The Bitcoin price is up by more than 2.52% today as cryptocurrencies attempt to stage a comeback. BTC is trading at $37,585, which is about 25% above its lowest level on March 21. It is still in the same range it has been in the past few days. Its market capitalization is at $699 billion, which is substantially below its all-time high of more than $1.3 trillion.
Analyst thinks Bitcoin price will surge
In an interview with CNBC, Brian Kelly, the founder at BKCM, said that he believes that the currency is setting up for what could be a long bull run. BKCM is an asset management firm that focuses on digital assets.
He cited the fact that there has been a divergence between Bitcoin prices and address growth. In the past few weeks, the prices of BTC has dropped by more than 42% while the number of addresses has remained flat. He also cites March 2020 when the same divergence happened as the pandemic started.
In the aftermath, Bitcoin staged a major rally that pushed its price from less than $4,000 to almost $65,000 a few weeks ago. Asked about his conviction, Kelly said:
“I actually added our Bitcoin investments this month because I believe this divergence is such a huge opportunity. We are long BTC and getting longer and what I would like to see is some momentum.”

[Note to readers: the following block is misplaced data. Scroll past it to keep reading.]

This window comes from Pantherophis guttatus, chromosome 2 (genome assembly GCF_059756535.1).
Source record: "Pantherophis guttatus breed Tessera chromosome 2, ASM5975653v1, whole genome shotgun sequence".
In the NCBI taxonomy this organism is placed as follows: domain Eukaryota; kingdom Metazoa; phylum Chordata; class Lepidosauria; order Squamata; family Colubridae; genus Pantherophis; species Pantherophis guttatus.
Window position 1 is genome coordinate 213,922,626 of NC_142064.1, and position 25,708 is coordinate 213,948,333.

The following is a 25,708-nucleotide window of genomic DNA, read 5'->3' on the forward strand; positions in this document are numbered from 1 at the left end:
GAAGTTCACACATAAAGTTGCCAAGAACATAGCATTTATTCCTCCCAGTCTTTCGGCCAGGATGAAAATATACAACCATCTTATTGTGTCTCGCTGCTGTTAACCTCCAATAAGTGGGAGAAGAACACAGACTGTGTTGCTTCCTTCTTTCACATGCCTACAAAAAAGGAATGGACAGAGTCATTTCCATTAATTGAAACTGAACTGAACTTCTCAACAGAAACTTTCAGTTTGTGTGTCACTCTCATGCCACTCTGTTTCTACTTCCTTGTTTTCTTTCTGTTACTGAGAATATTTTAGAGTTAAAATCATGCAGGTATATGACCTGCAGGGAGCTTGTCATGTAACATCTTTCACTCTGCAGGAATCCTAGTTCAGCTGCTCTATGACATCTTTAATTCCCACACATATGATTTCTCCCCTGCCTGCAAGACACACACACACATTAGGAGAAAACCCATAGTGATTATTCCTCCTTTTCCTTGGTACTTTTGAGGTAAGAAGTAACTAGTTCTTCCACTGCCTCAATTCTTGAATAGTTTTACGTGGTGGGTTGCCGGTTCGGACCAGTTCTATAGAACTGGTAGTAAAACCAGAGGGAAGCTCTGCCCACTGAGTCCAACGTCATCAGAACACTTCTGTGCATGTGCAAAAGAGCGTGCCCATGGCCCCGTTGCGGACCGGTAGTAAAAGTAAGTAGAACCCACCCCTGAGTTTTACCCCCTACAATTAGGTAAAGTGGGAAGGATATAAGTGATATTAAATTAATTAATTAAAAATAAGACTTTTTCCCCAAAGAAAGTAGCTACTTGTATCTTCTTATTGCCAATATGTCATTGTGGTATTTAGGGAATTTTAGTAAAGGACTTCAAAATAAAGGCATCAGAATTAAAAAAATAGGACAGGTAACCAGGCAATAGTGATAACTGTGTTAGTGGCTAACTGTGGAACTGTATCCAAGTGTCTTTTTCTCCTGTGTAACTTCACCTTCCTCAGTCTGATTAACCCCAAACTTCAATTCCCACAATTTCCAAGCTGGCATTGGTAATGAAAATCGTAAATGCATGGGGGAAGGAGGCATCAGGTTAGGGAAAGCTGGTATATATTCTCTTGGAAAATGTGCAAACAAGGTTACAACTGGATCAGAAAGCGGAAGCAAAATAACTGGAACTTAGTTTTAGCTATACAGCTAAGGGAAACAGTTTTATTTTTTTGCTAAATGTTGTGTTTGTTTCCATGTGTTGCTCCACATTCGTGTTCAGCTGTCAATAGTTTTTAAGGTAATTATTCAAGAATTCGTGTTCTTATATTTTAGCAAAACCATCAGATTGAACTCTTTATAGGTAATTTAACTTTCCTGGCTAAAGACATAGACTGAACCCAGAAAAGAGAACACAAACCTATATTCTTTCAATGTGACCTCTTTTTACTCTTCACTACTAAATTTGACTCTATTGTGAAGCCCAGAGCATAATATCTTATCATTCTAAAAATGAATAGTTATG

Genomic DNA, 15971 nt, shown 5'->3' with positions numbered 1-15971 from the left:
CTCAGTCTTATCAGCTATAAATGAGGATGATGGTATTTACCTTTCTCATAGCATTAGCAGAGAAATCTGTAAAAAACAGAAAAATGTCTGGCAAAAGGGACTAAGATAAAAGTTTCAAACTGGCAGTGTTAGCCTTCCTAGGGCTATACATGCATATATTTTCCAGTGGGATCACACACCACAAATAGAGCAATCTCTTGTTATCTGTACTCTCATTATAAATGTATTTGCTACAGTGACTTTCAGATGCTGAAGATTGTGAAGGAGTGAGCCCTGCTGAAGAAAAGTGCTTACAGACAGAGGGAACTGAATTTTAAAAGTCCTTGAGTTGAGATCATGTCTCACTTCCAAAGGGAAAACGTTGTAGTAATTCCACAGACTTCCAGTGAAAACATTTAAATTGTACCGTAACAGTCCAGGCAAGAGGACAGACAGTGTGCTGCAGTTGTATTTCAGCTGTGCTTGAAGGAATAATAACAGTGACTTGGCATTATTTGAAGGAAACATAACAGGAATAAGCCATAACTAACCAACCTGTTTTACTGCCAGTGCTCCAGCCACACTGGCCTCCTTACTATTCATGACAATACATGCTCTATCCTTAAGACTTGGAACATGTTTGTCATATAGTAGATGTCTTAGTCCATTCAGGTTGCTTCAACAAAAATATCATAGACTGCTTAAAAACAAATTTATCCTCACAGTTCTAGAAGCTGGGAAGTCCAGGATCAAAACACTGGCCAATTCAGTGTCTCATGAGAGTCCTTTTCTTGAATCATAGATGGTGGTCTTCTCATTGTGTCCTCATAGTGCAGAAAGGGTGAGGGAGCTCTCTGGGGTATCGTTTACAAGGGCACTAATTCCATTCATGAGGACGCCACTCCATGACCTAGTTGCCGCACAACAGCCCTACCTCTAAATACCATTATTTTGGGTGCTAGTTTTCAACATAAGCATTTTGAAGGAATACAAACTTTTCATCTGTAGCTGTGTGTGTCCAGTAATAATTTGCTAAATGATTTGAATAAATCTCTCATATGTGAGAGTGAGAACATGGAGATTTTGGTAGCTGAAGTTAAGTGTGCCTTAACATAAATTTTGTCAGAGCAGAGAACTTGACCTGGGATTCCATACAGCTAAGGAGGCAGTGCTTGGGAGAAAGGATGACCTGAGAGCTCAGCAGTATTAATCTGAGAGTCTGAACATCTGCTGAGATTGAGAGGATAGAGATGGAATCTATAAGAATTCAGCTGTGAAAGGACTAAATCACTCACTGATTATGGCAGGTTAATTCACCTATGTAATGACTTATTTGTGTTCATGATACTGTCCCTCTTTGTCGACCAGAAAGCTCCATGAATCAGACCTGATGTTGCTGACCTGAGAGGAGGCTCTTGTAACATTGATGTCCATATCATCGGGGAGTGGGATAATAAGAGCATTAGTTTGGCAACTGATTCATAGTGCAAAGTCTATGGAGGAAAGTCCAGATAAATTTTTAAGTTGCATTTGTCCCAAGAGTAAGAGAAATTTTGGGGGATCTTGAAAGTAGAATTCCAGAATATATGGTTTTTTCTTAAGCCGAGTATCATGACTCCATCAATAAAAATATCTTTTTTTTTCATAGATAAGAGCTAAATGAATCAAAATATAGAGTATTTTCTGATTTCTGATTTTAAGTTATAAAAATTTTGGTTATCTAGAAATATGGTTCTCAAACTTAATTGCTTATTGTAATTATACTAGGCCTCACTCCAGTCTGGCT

You can watch the entire interview below.
BK is not the only fund long Bitcoin
Brian Kelly is not the only fund still bullish on Bitcoin. Elon Musk has said that Tesla continues to hold its Bitcoin investments. Similarly, MicroStrategy has also said that it will not sell its currencies.
And in a recent interview with Bloomberg, Cathay Wood of Ark Invest said that she believes that Bitcoin prices will keep surging in the longer term. Her firm is one of the biggest holders of Coinbase, the biggest publicly traded cryptocurrency exchange in the world.
Still, some analysts are a bit bearish on Bitcoin. On Monday, we wrote of an analyst who believes that BTC prices will crash by about to drop by about 42% to $20,000.
Bitcoin key risks
In my view, Bitcoin prices faces key risks. First, there are regulatory risks as the number of ransomware attacks rise. Last month, we saw the Colonial Pipeline hack and this week, the biggest meat company in the US was also hacked, pushing beef and pork prices higher.
Therefore, since Janet Yellen believes that the government should curtail the currency, we can’t rule out stricter rules. In a recent article, a Wall Street Journal writer made the case of banning the currencies, saying:
“A sober assessment of cryptocurrency must conclude that the damage wrought by crypto-fueled ransomware vastly outweighs any benefits from cryptocurrency.”
Other countries like Turkey, India, and China have already announced plans to ban or curtail Bitcoin and other cryptocurrencies.Second, Bitcoin prices also face interest rate risks now that the labor market in the United States is tightening while inflation is rising. As I wrote, the risk of high rates remains high and could drag BTC prices lower. But I also noted that the currency will likely thrive after the initial sell-off when the Fed starts to tighten.